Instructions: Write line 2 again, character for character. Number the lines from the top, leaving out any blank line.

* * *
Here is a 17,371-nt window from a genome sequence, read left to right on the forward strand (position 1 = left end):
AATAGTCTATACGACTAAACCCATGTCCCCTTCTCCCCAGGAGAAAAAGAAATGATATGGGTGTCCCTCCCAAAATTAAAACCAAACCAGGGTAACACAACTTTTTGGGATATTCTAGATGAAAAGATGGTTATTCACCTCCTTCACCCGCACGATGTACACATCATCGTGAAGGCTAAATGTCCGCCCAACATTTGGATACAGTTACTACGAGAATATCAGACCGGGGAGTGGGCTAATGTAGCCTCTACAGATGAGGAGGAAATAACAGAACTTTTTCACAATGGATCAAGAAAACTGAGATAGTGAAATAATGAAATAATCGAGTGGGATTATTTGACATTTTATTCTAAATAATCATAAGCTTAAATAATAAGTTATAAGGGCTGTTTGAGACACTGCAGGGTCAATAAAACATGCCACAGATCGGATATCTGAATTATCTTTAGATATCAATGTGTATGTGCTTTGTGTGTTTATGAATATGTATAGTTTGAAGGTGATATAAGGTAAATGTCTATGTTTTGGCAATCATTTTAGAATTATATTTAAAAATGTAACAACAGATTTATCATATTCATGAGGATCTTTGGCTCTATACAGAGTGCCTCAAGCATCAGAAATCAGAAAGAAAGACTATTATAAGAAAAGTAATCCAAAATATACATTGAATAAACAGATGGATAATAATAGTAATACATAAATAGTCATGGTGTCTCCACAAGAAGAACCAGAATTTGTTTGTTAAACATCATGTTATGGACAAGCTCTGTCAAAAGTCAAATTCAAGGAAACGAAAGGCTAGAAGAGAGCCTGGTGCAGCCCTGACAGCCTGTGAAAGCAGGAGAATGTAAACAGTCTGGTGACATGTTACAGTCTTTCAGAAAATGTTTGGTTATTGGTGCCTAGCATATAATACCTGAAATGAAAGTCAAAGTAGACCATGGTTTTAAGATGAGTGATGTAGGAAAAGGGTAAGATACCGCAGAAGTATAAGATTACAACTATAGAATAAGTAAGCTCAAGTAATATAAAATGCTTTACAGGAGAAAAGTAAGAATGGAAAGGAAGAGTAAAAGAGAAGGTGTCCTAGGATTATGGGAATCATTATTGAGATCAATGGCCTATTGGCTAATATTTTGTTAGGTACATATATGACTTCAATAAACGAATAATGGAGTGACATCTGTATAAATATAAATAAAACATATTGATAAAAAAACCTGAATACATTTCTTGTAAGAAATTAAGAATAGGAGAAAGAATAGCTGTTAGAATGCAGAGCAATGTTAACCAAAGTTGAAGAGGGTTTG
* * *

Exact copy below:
AATAGTCTATACGACTAAACCCATGTCCCCTTCTCCCCAGGAGAAAAAGAAATGATATGGGTGTCCCTCCCAAAATTAAAACCAAACCAGGGTAACACAACTTTTTGGGATATTCTAGATGAAAAGATGGTTATTCACCTCCTTCACCCGCACGATGTACACATCATCGTGAAGGCTAAATGTCCGCCCAACATTTGGATACAGTTACTACGAGAATATCAGACCGGGGAGTGGGCTAATGTAGCCTCTACAGATGAGGAGGAAATAACAGAACTTTTTCACAATGGATCAAGAAAACTGAGATAGTGAAATAATGAAATAATCGAGTGGGATTATTTGACATTTTATTCTAAATAATCATAAGCTTAAATAATAAGTTATAAGGGCTGTTTGAGACACTGCAGGGTCAATAAAACATGCCACAGATCGGATATCTGAATTATCTTTAGATATCAATGTGTATGTGCTTTGTGTGTTTATGAATATGTATAGTTTGAAGGTGATATAAGGTAAATGTCTATGTTTTGGCAATCATTTTAGAATTATATTTAAAAATGTAACAACAGATTTATCATATTCATGAGGATCTTTGGCTCTATACAGAGTGCCTCAAGCATCAGAAATCAGAAAGAAAGACTATTATAAGAAAAGTAATCCAAAATATACATTGAATAAACAGATGGATAATAATAGTAATACATAAATAGTCATGGTGTCTCCACAAGAAGAACCAGAATTTGTTTGTTAAACATCATGTTATGGACAAGCTCTGTCAAAAGTCAAATTCAAGGAAACGAAAGGCTAGAAGAGAGCCTGGTGCAGCCCTGACAGCCTGTGAAAGCAGGAGAATGTAAACAGTCTGGTGACATGTTACAGTCTTTCAGAAAATGTTTGGTTATTGGTGCCTAGCATATAATACCTGAAATGAAAGTCAAAGTAGACCATGGTTTTAAGATGAGTGATGTAGGAAAAGGGTAAGATACCGCAGAAGTATAAGATTACAACTATAGAATAAGTAAGCTCAAGTAATATAAAATGCTTTACAGGAGAAAAGTAAGAATGGAAAGGAAGAGTAAAAGAGAAGGTGTCCTAGGATTATGGGAATCATTATTGAGATCAATGGCCTATTGGCTAATATTTTGTTAGGTACATATATGACTTCAATAAACGAATAATGGAGTGACATCTGTATAAATATAAATAAAACATATTGATAAAAAAACCTGAATACATTTCTTGTAAGAAATTAAGAATAGGAGAAAGAATAGCTGTTAGAATGCAGAGCAATGTTAACCAAAGTTGAAGAGGGTTTG